For diehard Wes Anderson fans, or people who loved The French Dispatch and want more, or just for people who follow the Accidental Wes Anderson Instagram account, might I suggest visiting/revisiting his stop-motion classic? Based on the Roald Dahl novel, the Oscar-nominated family film follows the ingenious (and obviously sly) fox with a penchant for stealing. Anderson's particular, pastel-infused, symmetrical shots are right at home in this world where every set, backdrop, and prop is hand-crafted for his vision. And while some Anderson films veer a little too far off into the weeds in the name of aesthetics, this one is highly approachable. I know we've already got a whole Willie Wonka movie on the horizon, but wouldn't an Anderson Charlie and the Chocolate Factory be a vibe? 

    Watch it on Amazon Prime

    30. The Farewell (2019)

    Awkwafina leans on Zhao Shuzhen's shoulder at the dinner table
    A24 / Courtesy Everett Collection

    Apparently, in China it is not an uncommon practice to hide death prognoses from patients in hopes that they will have a higher quality of life as they near life’s end. In this film, directed by Lulu Wang and based on her experience, the Wang family receive news that the matriarch, Nai Nai, has terminal lung cancer. Instead of sharing that news, they decide to stage a wedding as an excuse to bring the whole family to China to see their grandmother one final time. Billi (Awkwafina) tags along but is extremely uneasy about lying to her grandmother so excessively. What transpires will make you not only laugh but also cry, sigh, smile, and feel a gamut of other emotions as the film looks at the importance of family and the ends we’ll go to to protect the ones we love.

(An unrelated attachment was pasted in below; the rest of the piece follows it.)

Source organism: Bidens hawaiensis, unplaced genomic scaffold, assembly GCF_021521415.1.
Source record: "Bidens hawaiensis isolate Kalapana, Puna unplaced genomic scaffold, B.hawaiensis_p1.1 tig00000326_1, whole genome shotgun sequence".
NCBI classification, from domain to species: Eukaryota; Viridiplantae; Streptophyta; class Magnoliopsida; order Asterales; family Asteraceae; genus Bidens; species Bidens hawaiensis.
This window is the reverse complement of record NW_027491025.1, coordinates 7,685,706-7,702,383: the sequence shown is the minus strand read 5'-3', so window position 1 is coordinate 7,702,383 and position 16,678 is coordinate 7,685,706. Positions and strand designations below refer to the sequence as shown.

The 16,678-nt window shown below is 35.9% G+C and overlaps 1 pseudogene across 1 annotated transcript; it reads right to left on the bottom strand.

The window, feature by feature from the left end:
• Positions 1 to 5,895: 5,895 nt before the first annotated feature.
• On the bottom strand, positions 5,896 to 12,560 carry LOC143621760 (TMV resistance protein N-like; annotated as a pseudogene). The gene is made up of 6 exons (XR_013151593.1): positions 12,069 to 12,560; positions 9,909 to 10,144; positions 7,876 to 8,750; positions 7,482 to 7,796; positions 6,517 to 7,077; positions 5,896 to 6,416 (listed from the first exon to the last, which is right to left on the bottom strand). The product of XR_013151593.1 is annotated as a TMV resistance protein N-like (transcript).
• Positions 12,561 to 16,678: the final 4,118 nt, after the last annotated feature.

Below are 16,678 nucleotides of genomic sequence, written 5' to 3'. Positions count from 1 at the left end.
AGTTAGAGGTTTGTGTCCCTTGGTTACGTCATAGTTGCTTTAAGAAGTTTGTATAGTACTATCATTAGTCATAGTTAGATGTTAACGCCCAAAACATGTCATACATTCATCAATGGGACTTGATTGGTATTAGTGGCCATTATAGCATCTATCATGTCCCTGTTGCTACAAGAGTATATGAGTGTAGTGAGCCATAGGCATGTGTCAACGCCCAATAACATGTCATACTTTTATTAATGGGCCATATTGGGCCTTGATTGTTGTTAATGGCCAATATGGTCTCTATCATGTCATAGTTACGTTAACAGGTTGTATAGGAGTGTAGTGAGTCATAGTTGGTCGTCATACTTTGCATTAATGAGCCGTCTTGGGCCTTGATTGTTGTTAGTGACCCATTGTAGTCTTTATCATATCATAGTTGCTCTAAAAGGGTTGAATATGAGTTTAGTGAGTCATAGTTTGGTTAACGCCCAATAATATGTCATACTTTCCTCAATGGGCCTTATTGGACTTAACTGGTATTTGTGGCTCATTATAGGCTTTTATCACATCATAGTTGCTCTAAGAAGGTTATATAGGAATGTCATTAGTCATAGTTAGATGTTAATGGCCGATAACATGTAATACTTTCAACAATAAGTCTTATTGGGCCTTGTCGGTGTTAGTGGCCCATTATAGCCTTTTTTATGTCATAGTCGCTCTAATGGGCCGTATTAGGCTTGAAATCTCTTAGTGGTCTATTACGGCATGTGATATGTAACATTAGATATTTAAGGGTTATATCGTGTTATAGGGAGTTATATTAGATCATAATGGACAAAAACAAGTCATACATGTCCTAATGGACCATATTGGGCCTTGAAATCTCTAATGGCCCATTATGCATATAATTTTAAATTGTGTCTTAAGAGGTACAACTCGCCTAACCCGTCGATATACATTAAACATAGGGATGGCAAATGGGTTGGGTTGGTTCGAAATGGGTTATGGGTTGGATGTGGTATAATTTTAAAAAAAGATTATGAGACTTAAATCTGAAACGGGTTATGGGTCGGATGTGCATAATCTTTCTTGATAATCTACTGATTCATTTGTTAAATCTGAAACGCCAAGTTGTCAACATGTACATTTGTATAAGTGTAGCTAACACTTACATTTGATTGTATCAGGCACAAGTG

Watch it on Amazon Prime.  

    31. Fight Club (1999)

    Brad Pitt talks with Edward Norton
    20th Century Fox / Courtesy Everett Collection

    The first rule of Fight Club may be "Do not talk about Fight Club," but here I am talking about it anyway. The cult classic David Fincher film, based on a Chuck Palahniuk novel, is a must-watch, if only to know all of the references people constantly make to this film. The rules. The soap. Brad Pitt's sweaty abs. This trippy film about a straitlaced man's crisis and descent into insomniac madness has become a favorite among those dissatisfied by consumerism, complacency, and the corporate machine. The film is also filled with endless Easter eggs and hidden references so that even those who have seen it a dozen times will still pick up on something new. And like I said, Brad Pitt's sweaty abs.